Stargazers, don't miss this stellar three-day show

Dr Tayyaba Zafar
26 July 2019
Faculty of Science and Engineering


If you've ever wanted to see multiple meteor showers, then you're in for a fiery performance after 10pm this Sunday, Monday and Tuesday, explains Macquarie University astronomer Dr Tayyaba Zafar.

It's time to rug up and get out to see some meteor showers. These shooting stars have travelled millions of kilometres to enter into Earth’s atmosphere to give you a fiery performance.

Perseid meteor shower

Shining bright: The Perseids are one of the brightest meteor showers of the year but in 2019 they'll be washed out by a full moon, explains astronomer Dr Tayyaba Zafar.

We will miss the larger Perseids shower this year because of the full moon and it being more favourable to northern latitudes but there are three minor showers — Southern Delta Aquariids, Piscis Austrinids, and Alpha Capricornids —coming together to provide southern hemisphere observers an excellent mid-winter show. The activity period of these showers is early July to mid-August with the best viewing dates for the nights of 28-30 July. You can expect to see around 35 meteors per hour!

Comets are dirty snowballs of frozen gases, dust and rocks. Comets orbit around the sun like planets but in lopsided orbits. When a comet passes close to the sun, its icy surface boils off and releases some dust and rocks. This debris spreads along the comet’s path, particularly in the inner solar system.

Some comets have orbits that partially cross the Earth’s path. Each year as Earth makes its journey around the sun, it passes through the orbits of different comets and runs into comet debris. This debris then enters the Earth’s atmosphere because of its gravitational pull and produces a shower of meteors.

This combination of slow and fast-moving meteors will make a spectacular show for anybody watching.

When a small bit of comet or asteroid enters the Earth’s atmosphere at high speed and burns itself up because of friction between the atoms and molecules in the atmosphere, it produces a light streak. This is called a meteor.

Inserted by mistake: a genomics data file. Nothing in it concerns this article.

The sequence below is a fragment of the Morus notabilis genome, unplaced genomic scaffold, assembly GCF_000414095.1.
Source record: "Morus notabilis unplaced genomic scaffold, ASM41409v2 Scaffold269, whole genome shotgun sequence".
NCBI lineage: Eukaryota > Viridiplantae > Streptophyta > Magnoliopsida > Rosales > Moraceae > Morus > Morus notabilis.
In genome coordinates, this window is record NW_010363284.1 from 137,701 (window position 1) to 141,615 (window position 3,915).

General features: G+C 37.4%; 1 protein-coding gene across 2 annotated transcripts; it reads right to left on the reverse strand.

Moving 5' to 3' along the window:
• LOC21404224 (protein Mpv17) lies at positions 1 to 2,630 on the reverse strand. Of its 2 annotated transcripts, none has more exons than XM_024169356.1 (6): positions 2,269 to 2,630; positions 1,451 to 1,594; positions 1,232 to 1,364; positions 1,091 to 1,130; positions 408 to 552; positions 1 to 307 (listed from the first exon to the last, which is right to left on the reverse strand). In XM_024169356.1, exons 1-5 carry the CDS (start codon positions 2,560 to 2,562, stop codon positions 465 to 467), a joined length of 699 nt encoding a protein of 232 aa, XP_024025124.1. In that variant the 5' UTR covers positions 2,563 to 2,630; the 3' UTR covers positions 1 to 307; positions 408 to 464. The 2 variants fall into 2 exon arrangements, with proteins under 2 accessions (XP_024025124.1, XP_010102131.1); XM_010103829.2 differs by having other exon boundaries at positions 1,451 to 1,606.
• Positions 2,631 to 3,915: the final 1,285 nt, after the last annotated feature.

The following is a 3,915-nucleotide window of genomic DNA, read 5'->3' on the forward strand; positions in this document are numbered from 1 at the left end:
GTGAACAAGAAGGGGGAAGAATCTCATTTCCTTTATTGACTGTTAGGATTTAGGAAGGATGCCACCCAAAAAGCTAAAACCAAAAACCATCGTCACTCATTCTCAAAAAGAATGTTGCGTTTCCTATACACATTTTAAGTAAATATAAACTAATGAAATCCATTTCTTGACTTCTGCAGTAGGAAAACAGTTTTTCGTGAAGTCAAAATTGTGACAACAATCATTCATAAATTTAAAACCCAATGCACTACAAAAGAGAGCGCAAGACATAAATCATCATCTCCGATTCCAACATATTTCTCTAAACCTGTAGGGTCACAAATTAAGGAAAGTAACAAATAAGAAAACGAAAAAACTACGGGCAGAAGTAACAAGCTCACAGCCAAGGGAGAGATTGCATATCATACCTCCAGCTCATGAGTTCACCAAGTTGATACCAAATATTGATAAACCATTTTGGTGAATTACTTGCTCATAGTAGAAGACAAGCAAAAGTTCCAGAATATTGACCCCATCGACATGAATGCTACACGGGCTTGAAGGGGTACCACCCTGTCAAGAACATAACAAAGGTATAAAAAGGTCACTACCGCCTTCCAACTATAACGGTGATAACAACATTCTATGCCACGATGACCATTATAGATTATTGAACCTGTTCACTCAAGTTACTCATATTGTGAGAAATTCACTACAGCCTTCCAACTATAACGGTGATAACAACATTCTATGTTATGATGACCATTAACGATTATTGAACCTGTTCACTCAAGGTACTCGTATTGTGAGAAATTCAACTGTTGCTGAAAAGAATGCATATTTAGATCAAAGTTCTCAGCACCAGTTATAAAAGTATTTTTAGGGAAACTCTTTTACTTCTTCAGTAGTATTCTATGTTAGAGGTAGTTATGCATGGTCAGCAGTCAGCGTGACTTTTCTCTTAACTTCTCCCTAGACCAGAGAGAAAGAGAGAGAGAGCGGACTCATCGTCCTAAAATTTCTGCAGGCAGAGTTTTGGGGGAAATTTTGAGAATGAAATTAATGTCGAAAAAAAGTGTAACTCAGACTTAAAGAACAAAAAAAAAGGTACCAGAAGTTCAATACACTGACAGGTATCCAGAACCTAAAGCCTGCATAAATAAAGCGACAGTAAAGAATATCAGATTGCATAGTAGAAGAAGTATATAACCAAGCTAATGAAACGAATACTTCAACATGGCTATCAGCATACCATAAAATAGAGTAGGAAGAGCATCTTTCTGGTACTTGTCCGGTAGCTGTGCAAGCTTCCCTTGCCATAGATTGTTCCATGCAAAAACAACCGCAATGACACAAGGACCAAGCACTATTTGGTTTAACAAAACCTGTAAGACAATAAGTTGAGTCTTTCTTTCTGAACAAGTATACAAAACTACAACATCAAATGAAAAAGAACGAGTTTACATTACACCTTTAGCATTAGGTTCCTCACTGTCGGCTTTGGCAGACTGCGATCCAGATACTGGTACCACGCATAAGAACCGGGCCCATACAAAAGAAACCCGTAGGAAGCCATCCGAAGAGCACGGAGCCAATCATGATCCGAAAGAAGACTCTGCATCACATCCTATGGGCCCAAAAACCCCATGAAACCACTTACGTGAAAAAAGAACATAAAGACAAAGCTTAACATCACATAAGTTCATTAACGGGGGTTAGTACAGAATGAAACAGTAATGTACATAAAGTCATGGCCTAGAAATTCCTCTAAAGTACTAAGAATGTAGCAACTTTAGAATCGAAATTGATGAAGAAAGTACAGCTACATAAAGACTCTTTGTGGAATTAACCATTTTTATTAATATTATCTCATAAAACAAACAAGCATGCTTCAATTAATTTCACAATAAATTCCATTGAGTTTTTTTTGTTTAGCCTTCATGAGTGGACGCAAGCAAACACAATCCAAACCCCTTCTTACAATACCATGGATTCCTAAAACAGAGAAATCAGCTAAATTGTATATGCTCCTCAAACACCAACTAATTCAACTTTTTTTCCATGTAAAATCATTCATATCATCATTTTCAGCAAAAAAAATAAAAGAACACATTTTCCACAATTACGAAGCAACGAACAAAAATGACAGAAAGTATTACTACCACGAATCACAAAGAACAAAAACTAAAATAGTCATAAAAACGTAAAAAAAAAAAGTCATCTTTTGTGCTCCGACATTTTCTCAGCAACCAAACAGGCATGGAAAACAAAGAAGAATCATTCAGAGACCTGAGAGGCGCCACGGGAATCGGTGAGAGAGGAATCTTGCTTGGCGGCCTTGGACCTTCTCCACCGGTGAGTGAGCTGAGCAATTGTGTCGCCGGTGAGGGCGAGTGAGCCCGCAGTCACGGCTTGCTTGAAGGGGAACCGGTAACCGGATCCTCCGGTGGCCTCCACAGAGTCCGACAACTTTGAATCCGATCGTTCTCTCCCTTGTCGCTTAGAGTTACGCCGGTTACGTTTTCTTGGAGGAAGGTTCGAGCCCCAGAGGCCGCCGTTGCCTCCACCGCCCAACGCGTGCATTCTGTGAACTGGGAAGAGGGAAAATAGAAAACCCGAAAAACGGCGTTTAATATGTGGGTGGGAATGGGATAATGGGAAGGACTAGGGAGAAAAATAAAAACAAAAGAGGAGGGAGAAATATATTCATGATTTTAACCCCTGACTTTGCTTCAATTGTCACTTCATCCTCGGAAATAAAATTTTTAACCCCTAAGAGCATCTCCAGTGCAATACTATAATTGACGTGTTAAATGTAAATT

The Southern Delta Aquariids

Starry-eyed: The Southern delta Aquariids radiant lies in southwestern Aquarius, not far from the Capricornus border (one of the constellations of the zodiac). Picture credit: American Meteor Society.

When these bits of comets and asteroids are floating in the space between the planets they are called meteoroids. But sometimes meteors don’t completely burn up and some chunk of it makes it to the ground; then it’s called a meteorite.

The parents of the Southern Delta Aquariids and Alpha Capricornids showers are Comet 96P/Macholz and Comet 169P/NEAT, respectively. The parent of Piscis Austrinids is unknown. Southern Delta Aquariids produce bright and fast meteors and is the most active of the three. On the other hand, Alpha Capricornids produce bright and slow meteors at lower rates. Piscis Austrinids will produce faint meteors.

This combination of slow and fast-moving meteors will make a spectacular show for anybody watching. The peak activity night for Southern Delta Aquariids and Alpha Capricornids shower is the night of 30 July.

Check if it’s clear outside on your stargazing night. Go somewhere away from light pollution (for Sydneysiders, Royal National Park Coast Track and Ku-Ring-Gai Chase National Park are best) to have a good view of the sky, pack your camping stuff and of course some Tim Tams and have some friends to share them with.

Regardless of your location, reasonable rates of these showers will begin from 10pm and best rates will be seen after midnight.

Dr Tayyaba Zafar works in the Australian Astronomical Optics team at Macquarie University.


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